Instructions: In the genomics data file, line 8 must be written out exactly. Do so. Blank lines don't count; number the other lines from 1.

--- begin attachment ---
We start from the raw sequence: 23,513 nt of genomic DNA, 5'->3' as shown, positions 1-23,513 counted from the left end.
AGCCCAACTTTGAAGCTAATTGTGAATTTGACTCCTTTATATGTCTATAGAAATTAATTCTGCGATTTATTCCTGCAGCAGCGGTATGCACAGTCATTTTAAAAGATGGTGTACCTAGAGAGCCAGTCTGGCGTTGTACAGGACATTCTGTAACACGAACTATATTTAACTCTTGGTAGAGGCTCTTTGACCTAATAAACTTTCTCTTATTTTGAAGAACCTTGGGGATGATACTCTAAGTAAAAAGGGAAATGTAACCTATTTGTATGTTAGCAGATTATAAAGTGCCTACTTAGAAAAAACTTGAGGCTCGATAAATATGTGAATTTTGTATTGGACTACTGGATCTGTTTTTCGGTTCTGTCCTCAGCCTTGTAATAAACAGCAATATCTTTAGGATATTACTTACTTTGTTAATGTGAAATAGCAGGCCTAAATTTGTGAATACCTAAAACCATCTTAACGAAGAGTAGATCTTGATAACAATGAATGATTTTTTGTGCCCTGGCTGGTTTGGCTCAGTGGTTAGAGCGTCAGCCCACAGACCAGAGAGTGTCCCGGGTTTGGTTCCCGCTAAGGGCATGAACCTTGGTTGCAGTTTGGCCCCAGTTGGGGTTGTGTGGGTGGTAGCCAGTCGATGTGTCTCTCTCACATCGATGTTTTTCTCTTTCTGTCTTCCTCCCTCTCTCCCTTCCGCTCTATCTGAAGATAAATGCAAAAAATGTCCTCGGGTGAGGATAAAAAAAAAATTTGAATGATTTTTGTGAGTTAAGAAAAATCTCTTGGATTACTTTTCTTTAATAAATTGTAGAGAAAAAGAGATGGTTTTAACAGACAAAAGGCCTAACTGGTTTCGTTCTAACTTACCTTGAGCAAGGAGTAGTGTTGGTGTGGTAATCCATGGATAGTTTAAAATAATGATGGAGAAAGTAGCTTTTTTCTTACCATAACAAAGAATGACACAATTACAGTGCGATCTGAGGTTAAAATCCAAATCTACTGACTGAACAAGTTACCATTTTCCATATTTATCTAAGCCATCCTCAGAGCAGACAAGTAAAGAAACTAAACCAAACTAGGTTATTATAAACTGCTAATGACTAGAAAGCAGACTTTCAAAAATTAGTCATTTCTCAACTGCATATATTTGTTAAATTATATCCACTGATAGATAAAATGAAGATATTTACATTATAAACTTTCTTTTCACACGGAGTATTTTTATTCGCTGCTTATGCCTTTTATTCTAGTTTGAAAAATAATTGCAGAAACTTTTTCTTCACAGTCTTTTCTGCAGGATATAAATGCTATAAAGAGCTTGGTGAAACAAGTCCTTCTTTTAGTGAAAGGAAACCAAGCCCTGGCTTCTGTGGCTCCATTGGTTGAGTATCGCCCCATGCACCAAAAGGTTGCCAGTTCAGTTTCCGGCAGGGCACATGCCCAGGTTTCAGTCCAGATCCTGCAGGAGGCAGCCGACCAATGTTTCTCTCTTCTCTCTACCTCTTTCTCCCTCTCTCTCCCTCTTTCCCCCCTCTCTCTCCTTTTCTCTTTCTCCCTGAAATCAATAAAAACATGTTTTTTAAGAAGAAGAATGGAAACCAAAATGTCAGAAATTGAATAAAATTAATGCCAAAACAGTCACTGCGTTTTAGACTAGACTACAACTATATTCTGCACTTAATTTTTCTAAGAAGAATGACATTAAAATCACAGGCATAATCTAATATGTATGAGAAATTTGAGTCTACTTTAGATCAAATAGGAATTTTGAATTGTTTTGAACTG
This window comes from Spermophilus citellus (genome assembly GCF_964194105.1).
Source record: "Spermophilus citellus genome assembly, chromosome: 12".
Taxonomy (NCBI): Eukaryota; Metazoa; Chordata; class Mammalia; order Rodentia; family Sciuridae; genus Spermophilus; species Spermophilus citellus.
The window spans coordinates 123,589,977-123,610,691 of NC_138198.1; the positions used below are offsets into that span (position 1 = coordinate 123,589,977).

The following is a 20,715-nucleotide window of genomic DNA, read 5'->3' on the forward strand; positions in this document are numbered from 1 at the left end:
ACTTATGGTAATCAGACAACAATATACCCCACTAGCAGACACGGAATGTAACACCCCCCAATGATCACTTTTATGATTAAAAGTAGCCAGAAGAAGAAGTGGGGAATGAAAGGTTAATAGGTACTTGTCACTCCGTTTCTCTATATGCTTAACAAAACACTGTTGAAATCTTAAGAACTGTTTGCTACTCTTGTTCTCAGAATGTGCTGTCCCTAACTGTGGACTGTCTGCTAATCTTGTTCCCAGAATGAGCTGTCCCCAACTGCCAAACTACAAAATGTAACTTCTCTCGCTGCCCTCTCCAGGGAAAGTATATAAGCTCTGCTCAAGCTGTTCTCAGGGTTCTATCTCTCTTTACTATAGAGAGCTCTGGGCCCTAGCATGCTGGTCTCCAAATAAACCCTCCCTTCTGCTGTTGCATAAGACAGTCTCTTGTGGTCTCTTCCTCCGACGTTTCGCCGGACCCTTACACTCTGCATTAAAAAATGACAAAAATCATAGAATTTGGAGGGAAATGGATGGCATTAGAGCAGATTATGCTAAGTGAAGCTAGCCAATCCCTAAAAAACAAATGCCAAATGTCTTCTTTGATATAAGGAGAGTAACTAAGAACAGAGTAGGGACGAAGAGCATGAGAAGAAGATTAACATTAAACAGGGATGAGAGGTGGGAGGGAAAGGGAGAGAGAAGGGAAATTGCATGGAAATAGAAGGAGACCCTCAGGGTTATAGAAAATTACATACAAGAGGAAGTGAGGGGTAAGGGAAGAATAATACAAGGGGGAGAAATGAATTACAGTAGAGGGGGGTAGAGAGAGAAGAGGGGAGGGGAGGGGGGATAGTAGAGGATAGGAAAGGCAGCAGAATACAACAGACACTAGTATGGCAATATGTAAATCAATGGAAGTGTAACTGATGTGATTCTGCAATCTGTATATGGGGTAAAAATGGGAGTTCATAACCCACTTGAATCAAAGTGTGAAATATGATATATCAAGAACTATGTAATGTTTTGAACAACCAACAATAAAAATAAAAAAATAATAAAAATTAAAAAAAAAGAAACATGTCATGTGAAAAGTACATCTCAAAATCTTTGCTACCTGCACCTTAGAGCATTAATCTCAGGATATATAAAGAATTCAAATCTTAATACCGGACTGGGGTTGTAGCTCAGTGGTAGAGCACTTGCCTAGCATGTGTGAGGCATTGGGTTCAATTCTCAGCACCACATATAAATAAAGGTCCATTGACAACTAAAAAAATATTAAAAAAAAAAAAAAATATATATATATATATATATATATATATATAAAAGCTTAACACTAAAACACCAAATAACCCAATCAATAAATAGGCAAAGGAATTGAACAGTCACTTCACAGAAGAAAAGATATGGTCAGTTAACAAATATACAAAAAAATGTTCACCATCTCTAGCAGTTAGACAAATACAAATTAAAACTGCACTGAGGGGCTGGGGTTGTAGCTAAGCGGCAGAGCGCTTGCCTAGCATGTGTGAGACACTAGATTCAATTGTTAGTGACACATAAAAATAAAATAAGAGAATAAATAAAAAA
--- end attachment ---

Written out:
ACTTATGGTAATCAGACAACAATATACCCCACTAGCAGACACGGAATGTAACACCCCCCAATGATCACTTTTATGATTAAAAGTAGCCAGAAGAAGAAGTGGGGAATGAAAGGTTAATAGGTACTTGTCACTCCGTTTCTCTATATGCTTAACAAAACACTGTTGAAATCTTAAGAACTGTTTGCTACTCTTGTTCTCAGAATGTGCTGTCCCTAACTGTGGACTGTCTGCTAATCTTGTTCCCAGAATGAGCTGTCCCCAACTGCCAAACTACAAAATGTAACTTCTCTCGCTGCCCTCTCCAGGGAAAGTATATAAGCTCTGCTCAAGCTGTTCTCAGGGTTCTATCTCTCTTTACTATAGAGAGCTCTGGGCCCTAGCATGCTGGTCTCCAAATAAACCCTCCCTTCTGCTGTTGCATAAGACAGTCTCTTGTGGTCTCTTCCTCCGACGTTTCGCCGGACCCTTACACTCTGCATTAAAAAATGACAAAAATCATAGAATTTGGAGGGAAATGGATGGCATTAGAGCAGATTATGCTAAGTGAAGCTAGCCAATCCCTAAAAAACAAATGCCAAATGTCTTCTTTGATATAAGGAGAGTAACTAAGAACAGAGTAGGGACGAAGAGCATGAGAAGAAGATTAACATTAAACAGGGATGAGAGGTGGGAGGGAAAGGGAGAGAGAAGGGAAATTGCATGGAAATAGAAGGAGACCCTCAGGGTTATAGAAAATTACATACAAGAGGAAGTGAGGGGTAAGGGAAGAATAATACAAGGGGGAGAAATGAATTACAGTAGAGGGGGGTAGAGAGAGAAGAGGGGAGGGGAGGGGGGATAGTAGAGGATAGGAAAGGCAGCAGAATACAACAGACACTAGTATGGCAATATGTAAATCAATGGAAGTGTAACTGATGTGATTCTGCAATCTGTATATGGGGTAAAAATGGGAGTTCATAACCCACTTGAATCAAAGTGTGAAATATGATATATCAAGAACTATGTAATGTTTTGAACAACCAACAATAAAAATAAAAAAATAATAAAAATTAAAAAAAAAGAAACATGTCATGTGAAAAGTACATCTCAAAATCTTTGCTACCTGCACCTTAGAGCATTAATCTCAGGATATATAAAGAATTCAAATCTTAATACCGGACTGGGGTTGTAGCTCAGTGGTAGAGCACTTGCCTAGCATGTGTGAGGCATTGGGTTCAATTCTCAGCACCACATATAAATAAAGGTCCATTGACAACTAAAAAAATATTAAAAAAAAAAAAAAATATATATATATATATATATATATATATATAAAAGCTTAACACTAAAACACCAAATAACCCAATCAATAAATAGGCAAAGGAATTGAACAGTCACTTCACAGAAGAAAAGATATGGTCAGTTAACAAATATACAAAAAAATGTTCACCATCTCTAGCAGTTAGACAAATACAAATTAAAACTGCACTGAGGGGCTGGGGTTGTAGCTAAGCGGCAGAGCGCTTGCCTAGCATGTGTGAGACACTAGATTCAATTGTTAGTGACACATAAAAATAAAATAAGAGAATAAATAAAAAA